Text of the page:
Got a blistery rash on your skin? If you've spent any time outdoors in the past few days, that rash could be caused by an allergic reaction to poison ivy, poison oak, or poison sumac. In all three cases, it isn't the plant itself that triggers the problem but rather a special oil called urushiol contained in these plants.

Recognizing Poison Ivy, Poison Oak, and Poison Sumac

Poison Ivy has a red stem with groupings of three red shiny leaves. It can be found within clusters of plants on the ground and it can also grow in vine form.

Poison Oak also has three leaves and often appears in a shrub-like shape. The leaves tend to resemble those of an oak tree, except the bottom side of them is usually a paler color than the top and can be covered in hair-like fuzz.

Poison Sumac is shrub-like, too, but with stems of seven to 13 leaves, which tend to "v" off in pairs from a center branch. It often has groups of drooping green berries.

If you see plants that resemble any of these descriptions, be sure to steer clear of them.

Poison Plant Reactions

If you do come into contact with the oil contained in any of these plants, you may experience streaks or patches of redness and swelling on your skin within a few hours to a day or two. Over the next few days, this rash will progress to an outbreak of red itchy blisters that will ooze if you scratch them. The blisters can last for a week or two before eventually drying up. 

Preventing the Allergy Rash

Your best bet to avoid this allergic reaction is to stay away from these plants whenever possible. Wear long sleeves and pants when hiking, fishing, or walking in areas where these plants may exist. Even if you've never had a reaction to any of these poisonous plants, you can be at risk for experiencing one with subsequent exposures.

Minimizing Exposure

If you believe you've come into contact with poison ivy, poison oak, or poison sumac, wash your hands, face, and body very thoroughly with soap and water to remove the oil. Make sure to get underneath your fingernails, where it can linger. You can also find products at your local drugstore that contain mineral oil and are specially formulated to remove the plants' oil from your skin.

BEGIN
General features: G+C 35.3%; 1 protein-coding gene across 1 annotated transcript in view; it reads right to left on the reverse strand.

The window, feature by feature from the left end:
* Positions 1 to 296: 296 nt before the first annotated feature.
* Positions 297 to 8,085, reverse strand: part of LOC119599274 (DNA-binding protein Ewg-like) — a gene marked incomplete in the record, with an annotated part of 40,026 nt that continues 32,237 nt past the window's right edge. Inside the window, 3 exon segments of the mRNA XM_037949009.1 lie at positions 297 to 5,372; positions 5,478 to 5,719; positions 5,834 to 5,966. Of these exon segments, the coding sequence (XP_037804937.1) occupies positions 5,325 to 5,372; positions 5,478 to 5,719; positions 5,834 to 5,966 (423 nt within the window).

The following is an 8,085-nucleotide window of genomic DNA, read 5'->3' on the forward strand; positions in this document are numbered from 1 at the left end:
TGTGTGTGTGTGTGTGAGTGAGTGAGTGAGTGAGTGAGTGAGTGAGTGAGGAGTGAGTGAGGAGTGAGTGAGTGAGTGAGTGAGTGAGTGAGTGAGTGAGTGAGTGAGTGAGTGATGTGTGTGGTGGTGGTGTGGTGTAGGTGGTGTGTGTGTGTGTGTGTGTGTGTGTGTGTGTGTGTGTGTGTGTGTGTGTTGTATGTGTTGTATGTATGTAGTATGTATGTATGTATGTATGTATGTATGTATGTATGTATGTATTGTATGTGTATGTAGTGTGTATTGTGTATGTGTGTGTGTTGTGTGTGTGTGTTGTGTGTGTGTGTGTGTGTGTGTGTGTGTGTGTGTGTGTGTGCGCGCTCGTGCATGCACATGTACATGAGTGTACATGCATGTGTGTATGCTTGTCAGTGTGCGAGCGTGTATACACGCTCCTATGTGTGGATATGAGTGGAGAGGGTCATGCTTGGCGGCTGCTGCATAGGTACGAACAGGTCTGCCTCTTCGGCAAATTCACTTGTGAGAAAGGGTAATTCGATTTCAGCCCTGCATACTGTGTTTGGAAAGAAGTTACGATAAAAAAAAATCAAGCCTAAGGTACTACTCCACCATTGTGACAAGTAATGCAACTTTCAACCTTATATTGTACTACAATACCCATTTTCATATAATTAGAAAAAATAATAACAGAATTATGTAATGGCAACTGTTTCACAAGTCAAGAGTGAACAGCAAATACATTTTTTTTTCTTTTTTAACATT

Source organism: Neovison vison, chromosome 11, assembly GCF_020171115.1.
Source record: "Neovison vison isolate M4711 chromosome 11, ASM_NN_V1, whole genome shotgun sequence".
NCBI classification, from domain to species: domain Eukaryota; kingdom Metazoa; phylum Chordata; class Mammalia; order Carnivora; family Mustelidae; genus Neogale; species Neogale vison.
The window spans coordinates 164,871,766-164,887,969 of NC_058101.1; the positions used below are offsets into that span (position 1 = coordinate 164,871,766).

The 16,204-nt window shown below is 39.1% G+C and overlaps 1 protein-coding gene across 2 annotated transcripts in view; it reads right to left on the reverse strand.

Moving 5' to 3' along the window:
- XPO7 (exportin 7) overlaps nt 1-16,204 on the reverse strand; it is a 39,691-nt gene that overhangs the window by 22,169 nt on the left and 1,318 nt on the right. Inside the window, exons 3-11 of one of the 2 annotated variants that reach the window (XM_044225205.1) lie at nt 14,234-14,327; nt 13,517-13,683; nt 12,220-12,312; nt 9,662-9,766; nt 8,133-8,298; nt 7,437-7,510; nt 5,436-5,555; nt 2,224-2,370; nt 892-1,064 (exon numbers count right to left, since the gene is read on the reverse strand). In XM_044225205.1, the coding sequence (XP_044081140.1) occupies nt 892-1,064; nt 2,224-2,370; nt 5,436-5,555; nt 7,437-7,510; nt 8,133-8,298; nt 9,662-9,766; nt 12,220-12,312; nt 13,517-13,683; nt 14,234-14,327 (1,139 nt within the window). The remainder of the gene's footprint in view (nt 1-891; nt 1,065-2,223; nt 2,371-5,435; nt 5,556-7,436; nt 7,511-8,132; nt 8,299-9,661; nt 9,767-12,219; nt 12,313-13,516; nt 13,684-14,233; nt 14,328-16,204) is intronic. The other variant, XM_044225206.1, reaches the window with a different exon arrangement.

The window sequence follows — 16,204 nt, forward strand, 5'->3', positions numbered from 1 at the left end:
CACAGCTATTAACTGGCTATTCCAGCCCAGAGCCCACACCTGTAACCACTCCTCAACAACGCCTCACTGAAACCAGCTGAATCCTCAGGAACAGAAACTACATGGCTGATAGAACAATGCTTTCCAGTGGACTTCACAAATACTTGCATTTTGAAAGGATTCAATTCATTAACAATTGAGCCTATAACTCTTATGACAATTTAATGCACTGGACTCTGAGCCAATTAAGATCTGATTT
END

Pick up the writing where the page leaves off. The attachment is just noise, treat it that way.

Be sure to wash your clothes, shoes, gardening tools, and anything else that could have come into contact with this oil to prevent it from triggering a reaction later.

Also, bathe your pets frequently because although they won't react to these poisonous plants, they can spread the oil to people through their fur.

Treatment Matters

If despite your prevention efforts you find yourself coping with the itchy rash and blisters, try cool compresses on the blisters to soothe them or soak in special oatmeal bath products. Hydrocortisone lotion or calamine lotion may help with the itching. If this doesn't relieve your discomfort, your doctor may suggest taking an antihistamine. In very severe cases, steroids may also be necessary.



"Poison Ivy: What is Poison Ivy?" American Academy of Family Physicians. Dec. 2010. Web, 26 April 2011.

"Poison Ivy - Oak - Sumac rash." U.S. National Library of Medicine. National Institutes of Health (NIH), 1 Nov. 2009. Web. 18 April 2011.

"Tips to Remember: Allergic Skin Conditions." American Academy of Allergy, Asthma and Immunology. AAAAI, 2010. Web, 26 April 2011.